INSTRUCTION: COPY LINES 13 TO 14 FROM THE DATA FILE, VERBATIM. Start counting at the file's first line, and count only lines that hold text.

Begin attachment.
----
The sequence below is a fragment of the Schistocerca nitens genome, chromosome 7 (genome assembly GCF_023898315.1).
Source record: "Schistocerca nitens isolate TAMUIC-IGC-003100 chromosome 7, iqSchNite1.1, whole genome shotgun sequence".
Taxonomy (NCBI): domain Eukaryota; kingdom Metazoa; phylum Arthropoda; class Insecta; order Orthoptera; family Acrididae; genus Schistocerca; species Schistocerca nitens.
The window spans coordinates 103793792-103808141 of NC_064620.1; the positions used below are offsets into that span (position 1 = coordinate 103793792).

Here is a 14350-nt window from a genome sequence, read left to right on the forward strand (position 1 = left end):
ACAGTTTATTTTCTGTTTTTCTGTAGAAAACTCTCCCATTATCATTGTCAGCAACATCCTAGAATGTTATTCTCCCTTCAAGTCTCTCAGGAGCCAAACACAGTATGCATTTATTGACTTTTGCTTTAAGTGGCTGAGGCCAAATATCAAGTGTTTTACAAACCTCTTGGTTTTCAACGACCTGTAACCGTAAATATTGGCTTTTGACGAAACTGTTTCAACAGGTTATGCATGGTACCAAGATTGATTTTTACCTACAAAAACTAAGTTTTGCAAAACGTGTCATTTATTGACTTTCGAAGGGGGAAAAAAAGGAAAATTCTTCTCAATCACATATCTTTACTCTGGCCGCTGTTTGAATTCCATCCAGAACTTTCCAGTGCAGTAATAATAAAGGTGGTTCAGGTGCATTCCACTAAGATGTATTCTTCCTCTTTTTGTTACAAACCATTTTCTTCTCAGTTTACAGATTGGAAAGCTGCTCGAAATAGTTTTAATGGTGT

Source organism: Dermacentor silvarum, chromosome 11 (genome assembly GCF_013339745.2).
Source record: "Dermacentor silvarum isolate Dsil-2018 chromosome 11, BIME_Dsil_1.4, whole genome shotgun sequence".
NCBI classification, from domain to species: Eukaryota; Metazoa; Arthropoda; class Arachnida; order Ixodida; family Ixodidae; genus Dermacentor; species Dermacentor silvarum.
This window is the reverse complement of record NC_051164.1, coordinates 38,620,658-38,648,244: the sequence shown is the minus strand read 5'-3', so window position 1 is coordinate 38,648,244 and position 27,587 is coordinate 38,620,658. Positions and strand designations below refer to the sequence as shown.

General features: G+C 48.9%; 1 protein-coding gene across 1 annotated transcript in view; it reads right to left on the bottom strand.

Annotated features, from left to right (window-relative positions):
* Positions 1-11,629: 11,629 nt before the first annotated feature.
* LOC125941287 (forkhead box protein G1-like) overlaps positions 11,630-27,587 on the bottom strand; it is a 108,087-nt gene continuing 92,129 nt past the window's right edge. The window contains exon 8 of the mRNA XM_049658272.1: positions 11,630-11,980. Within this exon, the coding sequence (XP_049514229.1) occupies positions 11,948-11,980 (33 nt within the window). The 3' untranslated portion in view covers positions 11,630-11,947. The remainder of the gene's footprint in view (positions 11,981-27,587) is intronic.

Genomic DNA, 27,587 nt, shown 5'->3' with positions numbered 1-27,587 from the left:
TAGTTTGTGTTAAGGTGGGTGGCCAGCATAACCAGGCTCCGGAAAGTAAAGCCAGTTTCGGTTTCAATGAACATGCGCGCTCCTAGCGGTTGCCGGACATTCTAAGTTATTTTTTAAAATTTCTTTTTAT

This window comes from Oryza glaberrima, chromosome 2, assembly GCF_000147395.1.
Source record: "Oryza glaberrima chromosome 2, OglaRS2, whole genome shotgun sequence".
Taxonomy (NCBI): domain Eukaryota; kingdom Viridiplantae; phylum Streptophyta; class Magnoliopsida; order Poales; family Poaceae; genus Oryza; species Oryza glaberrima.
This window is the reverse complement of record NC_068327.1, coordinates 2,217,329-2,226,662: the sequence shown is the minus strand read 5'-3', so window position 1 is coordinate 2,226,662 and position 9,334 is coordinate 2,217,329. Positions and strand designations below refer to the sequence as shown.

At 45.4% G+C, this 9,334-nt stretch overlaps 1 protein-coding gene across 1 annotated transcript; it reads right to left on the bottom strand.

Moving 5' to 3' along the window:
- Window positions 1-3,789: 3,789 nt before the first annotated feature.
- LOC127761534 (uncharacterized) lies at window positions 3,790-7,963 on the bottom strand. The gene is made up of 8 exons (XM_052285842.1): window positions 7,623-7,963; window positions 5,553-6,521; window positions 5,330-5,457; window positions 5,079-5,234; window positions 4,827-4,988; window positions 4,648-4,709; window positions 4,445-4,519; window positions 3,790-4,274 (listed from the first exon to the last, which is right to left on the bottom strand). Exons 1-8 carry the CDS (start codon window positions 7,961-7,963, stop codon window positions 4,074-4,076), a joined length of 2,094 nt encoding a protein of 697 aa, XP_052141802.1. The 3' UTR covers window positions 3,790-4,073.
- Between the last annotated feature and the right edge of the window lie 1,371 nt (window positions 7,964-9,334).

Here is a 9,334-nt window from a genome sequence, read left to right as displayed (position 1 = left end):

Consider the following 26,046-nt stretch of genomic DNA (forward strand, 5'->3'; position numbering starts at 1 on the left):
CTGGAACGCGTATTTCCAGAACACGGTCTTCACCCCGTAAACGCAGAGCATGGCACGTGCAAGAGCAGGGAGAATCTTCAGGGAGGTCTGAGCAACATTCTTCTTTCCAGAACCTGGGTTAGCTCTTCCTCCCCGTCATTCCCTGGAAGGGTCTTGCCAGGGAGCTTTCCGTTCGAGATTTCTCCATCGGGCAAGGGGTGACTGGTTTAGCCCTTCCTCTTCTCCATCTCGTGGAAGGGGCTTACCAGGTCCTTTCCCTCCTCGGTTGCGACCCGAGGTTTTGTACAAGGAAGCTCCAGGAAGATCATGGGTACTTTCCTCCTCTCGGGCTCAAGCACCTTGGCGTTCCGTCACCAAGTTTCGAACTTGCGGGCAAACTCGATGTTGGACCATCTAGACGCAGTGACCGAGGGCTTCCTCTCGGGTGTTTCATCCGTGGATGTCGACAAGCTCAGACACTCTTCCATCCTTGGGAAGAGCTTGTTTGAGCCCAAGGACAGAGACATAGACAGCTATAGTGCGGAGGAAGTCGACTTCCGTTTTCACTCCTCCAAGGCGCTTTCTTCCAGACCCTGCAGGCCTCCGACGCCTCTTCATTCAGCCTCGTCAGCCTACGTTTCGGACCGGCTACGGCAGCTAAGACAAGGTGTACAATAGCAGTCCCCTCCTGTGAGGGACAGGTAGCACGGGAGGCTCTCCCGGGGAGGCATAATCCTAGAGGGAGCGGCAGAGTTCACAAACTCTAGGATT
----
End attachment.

* Positions 1-11,629: 11,629 nt before the first annotated feature.
* LOC125941287 (forkhead box protein G1-like) overlaps positions 11,630-27,587 on the bottom strand; it is a 108,087-nt gene continuing 92,129 nt past the window's right edge. The window contains exon 8 of the mRNA XM_049658272.1: positions 11,630-11,980. Within this exon, the coding sequence (XP_049514229.1) occupies positions 11,948-11,980 (33 nt within the window). The 3' untranslated portion in view covers positions 11,630-11,947. The remainder of the gene's footprint in view (positions 11,981-27,587) is intronic.